Sunday, June 26, 2022
Home New Release Manitoba to spend $1M to fund local green initiatives

Manitoba to spend $1M to fund local green initiatives

Manitoba is pumping out $1 million to support projects that work to combat and adapt to climate change and protect the environment.

The money will go directly to organizations that fit in one or more of the categories of climate and green technology, water, and nature and resilient landscapes, said the province in a news release.

Applications will be ranked on established criteria and projected outcomes to ensure a strong performance-based approach, the minister noted.

Read more:
As ‘heat dome’ hovers over Prairies, farmers pray for precipitation

The assessment process is led by the Climate and Green Plan Implementation Office. The application intake is now live and will close on July 22.

Conservation and Climate Minister Sarah Guillemard says the fund supports Manitoba’s goal of becoming Canada’s cleanest, greenest, most climate-resilient province.

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“This fund will generate new project ideas for a cleaner environment, climate adaptation and low-carbon economic growth supporting emission reductions under our Carbon Savings Account as well as green economic recovery,” said Guiellmard.


Click to play video: 'Keystone Ag Producers on potential drought in Manitoba'







Keystone Ag Producers on potential drought in Manitoba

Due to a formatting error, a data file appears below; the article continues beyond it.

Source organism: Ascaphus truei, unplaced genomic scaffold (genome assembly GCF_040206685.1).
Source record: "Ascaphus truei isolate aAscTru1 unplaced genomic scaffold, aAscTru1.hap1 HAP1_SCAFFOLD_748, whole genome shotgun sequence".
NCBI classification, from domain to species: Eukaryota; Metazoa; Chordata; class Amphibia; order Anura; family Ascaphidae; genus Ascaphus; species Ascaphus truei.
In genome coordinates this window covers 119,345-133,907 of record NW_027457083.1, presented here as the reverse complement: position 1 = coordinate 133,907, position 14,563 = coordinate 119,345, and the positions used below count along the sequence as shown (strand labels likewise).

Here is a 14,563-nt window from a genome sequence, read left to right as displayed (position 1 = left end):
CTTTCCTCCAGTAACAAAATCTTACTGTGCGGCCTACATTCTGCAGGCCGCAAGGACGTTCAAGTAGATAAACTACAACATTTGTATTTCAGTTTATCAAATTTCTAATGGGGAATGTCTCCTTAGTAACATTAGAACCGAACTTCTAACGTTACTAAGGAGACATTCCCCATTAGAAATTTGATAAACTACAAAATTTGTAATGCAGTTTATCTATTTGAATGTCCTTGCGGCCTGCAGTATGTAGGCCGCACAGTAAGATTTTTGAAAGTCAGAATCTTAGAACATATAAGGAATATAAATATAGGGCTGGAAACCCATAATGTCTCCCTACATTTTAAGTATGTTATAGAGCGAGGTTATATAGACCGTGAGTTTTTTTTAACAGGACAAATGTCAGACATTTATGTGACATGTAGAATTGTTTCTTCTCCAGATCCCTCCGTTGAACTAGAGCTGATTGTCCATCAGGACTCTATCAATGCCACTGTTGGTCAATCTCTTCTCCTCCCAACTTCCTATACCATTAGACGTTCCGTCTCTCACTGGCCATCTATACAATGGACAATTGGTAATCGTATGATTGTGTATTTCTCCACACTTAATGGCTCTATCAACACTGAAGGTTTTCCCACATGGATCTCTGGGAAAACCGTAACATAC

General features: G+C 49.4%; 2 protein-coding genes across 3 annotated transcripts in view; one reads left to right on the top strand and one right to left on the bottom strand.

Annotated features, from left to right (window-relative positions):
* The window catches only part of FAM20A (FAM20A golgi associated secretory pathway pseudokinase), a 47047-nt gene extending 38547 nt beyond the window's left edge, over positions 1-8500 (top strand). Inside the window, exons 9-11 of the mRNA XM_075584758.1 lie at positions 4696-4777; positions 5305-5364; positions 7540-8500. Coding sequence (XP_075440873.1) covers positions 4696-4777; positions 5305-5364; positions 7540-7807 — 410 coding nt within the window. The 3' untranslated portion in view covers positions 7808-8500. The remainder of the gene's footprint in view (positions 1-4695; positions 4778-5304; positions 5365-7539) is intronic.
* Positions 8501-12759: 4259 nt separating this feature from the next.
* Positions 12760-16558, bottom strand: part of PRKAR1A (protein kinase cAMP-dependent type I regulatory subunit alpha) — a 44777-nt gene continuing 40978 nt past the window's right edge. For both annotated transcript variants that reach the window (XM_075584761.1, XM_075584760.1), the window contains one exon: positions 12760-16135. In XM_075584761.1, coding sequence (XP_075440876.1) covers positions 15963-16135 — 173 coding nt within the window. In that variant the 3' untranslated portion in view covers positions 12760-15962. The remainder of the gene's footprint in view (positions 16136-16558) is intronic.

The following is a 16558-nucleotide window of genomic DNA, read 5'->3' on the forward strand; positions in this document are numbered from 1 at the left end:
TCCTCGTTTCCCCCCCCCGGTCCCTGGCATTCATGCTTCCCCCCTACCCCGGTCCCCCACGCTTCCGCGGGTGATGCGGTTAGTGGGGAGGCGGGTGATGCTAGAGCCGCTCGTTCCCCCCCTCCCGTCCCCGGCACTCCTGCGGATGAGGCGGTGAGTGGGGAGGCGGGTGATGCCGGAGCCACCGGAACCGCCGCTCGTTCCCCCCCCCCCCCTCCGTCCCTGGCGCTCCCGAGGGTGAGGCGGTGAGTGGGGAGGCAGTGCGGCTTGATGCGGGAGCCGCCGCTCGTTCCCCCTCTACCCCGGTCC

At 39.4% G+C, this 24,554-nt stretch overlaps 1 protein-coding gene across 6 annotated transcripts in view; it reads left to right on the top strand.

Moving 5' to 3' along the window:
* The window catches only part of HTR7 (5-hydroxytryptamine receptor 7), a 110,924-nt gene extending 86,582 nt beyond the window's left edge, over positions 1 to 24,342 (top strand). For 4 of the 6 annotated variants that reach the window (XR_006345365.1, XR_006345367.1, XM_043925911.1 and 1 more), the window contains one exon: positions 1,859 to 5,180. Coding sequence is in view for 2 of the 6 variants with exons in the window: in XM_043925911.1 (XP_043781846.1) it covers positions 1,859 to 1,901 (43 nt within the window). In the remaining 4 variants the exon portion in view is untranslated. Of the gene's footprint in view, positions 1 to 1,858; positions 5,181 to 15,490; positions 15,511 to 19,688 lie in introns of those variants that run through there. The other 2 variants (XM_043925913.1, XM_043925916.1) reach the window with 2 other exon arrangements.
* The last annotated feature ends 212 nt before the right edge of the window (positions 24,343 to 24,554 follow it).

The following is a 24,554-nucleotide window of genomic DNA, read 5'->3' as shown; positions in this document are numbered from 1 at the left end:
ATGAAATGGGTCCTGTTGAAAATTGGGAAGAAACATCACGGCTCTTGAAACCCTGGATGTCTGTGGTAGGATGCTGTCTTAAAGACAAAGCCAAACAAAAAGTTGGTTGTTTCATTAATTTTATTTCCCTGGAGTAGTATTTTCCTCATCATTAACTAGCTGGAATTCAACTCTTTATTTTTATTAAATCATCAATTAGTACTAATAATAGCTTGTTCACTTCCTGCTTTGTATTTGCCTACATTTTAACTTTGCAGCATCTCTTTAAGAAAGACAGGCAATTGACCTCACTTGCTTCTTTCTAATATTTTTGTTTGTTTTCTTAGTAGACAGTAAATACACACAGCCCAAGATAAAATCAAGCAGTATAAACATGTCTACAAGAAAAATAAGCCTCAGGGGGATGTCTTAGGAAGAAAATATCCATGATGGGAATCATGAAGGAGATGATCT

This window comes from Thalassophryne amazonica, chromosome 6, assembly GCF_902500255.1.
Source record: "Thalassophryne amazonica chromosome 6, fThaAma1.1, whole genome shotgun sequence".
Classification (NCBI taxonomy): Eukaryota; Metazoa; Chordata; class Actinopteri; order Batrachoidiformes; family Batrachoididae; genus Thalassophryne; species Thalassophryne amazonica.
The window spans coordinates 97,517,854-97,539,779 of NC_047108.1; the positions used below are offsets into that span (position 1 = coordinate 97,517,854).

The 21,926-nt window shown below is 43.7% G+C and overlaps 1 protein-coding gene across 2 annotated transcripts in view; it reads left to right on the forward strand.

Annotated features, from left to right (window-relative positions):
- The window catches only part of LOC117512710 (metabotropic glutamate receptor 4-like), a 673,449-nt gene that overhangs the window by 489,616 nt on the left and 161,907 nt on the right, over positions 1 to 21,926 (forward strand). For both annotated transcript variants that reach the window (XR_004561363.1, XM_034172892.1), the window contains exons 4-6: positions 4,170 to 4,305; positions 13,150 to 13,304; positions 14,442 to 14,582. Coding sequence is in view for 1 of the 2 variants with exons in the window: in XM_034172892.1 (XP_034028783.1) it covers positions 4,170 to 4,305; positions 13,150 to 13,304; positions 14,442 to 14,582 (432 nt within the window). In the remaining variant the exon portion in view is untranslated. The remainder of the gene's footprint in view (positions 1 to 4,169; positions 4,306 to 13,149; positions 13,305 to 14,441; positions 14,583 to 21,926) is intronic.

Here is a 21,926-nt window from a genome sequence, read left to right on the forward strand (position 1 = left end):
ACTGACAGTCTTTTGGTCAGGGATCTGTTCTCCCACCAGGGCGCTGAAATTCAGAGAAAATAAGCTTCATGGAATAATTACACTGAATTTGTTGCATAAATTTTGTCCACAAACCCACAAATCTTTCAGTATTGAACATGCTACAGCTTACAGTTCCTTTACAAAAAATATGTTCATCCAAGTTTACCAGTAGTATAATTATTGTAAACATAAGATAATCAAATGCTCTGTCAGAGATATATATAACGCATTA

Keystone Ag Producers on potential drought in Manitoba – Mar 31, 2021

She also added that last year’s $600,000 fund supported eight Manitoba organizations. Their projects addressed sustainable food production, community composting, clean energy, active transportation, climate adaptation of wetlands and nutrient reduction in the Lake Winnipeg basin.

The announcement comes after a heat wave swept across the province last week and farmers deal with drought conditions.

Some timely rains in June alleviated early concerns about a drought-filled growing season, but just weeks later, those worries are back.

“We’re in desperate shape, and we’ll be in ‘next year’ territory if this keeps up much longer,” said agricultural correspondent Harry Siemens, adding that he has a growing collection of anecdotes just like that one from farmers all over the province.

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“I drove up to Clear Lake this week just to look at crops,” Siemens explains. “I wasn’t seeing very good stuff out there.”

Siemens says a few Westman towns are doing better than others, but everyone needs help.

-with files from Skylar Peters

© 2021 Global News, a division of Corus Entertainment Inc.

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